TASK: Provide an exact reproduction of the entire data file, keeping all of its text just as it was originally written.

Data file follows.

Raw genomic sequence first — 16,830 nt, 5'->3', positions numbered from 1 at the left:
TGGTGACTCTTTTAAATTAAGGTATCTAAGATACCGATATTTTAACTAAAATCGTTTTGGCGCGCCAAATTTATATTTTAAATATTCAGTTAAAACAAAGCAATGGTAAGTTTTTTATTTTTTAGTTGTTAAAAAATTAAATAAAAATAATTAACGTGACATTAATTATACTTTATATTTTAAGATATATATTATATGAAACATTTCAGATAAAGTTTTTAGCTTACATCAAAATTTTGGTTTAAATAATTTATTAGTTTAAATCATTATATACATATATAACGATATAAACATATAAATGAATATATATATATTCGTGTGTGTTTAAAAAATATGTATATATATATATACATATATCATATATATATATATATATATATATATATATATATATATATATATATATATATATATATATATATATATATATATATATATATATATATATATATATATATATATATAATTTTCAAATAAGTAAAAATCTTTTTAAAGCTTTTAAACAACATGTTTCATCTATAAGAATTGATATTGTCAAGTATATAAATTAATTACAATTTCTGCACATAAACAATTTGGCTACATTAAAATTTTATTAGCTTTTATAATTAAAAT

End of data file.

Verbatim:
Raw genomic sequence first — 16,830 nt, 5'->3', positions numbered from 1 at the left:
TGGTGACTCTTTTAAATTAAGGTATCTAAGATACCGATATTTTAACTAAAATCGTTTTGGCGCGCCAAATTTATATTTTAAATATTCAGTTAAAACAAAGCAATGGTAAGTTTTTTATTTTTTAGTTGTTAAAAAATTAAATAAAAATAATTAACGTGACATTAATTATACTTTATATTTTAAGATATATATTATATGAAACATTTCAGATAAAGTTTTTAGCTTACATCAAAATTTTGGTTTAAATAATTTATTAGTTTAAATCATTATATACATATATAACGATATAAACATATAAATGAATATATATATATTCGTGTGTGTTTAAAAAATATGTATATATATATATACATATATCATATATATATATATATATATATATATATATATATATATATATATATATATATATATATATATATATATATATATATATATATATATATATATATATATATATATATAATTTTCAAATAAGTAAAAATCTTTTTAAAGCTTTTAAACAACATGTTTCATCTATAAGAATTGATATTGTCAAGTATATAAATTAATTACAATTTCTGCACATAAACAATTTGGCTACATTAAAATTTTATTAGCTTTTATAATTAAAAT